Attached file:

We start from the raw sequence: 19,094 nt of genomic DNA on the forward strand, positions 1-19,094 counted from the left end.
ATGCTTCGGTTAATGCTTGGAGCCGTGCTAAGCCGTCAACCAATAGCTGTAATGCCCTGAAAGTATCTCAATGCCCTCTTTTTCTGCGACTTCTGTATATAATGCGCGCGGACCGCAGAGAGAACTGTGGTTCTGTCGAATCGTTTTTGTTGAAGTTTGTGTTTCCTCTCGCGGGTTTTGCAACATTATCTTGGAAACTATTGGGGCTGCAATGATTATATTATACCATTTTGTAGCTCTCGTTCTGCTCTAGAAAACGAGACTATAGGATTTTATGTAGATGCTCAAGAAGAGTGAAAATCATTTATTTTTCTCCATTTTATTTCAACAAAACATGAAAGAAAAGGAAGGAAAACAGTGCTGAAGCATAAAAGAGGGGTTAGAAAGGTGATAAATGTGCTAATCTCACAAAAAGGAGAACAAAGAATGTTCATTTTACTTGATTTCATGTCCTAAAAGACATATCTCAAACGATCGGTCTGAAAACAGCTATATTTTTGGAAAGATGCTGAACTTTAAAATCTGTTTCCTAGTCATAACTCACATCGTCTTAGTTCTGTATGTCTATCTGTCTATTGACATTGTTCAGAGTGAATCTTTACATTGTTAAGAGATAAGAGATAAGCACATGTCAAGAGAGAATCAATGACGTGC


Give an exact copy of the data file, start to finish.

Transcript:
We start from the raw sequence: 19,094 nt of genomic DNA on the forward strand, positions 1-19,094 counted from the left end.
ATGCTTCGGTTAATGCTTGGAGCCGTGCTAAGCCGTCAACCAATAGCTGTAATGCCCTGAAAGTATCTCAATGCCCTCTTTTTCTGCGACTTCTGTATATAATGCGCGCGGACCGCAGAGAGAACTGTGGTTCTGTCGAATCGTTTTTGTTGAAGTTTGTGTTTCCTCTCGCGGGTTTTGCAACATTATCTTGGAAACTATTGGGGCTGCAATGATTATATTATACCATTTTGTAGCTCTCGTTCTGCTCTAGAAAACGAGACTATAGGATTTTATGTAGATGCTCAAGAAGAGTGAAAATCATTTATTTTTCTCCATTTTATTTCAACAAAACATGAAAGAAAAGGAAGGAAAACAGTGCTGAAGCATAAAAGAGGGGTTAGAAAGGTGATAAATGTGCTAATCTCACAAAAAGGAGAACAAAGAATGTTCATTTTACTTGATTTCATGTCCTAAAAGACATATCTCAAACGATCGGTCTGAAAACAGCTATATTTTTGGAAAGATGCTGAACTTTAAAATCTGTTTCCTAGTCATAACTCACATCGTCTTAGTTCTGTATGTCTATCTGTCTATTGACATTGTTCAGAGTGAATCTTTACATTGTTAAGAGATAAGAGATAAGCACATGTCAAGAGAGAATCAATGACGTGC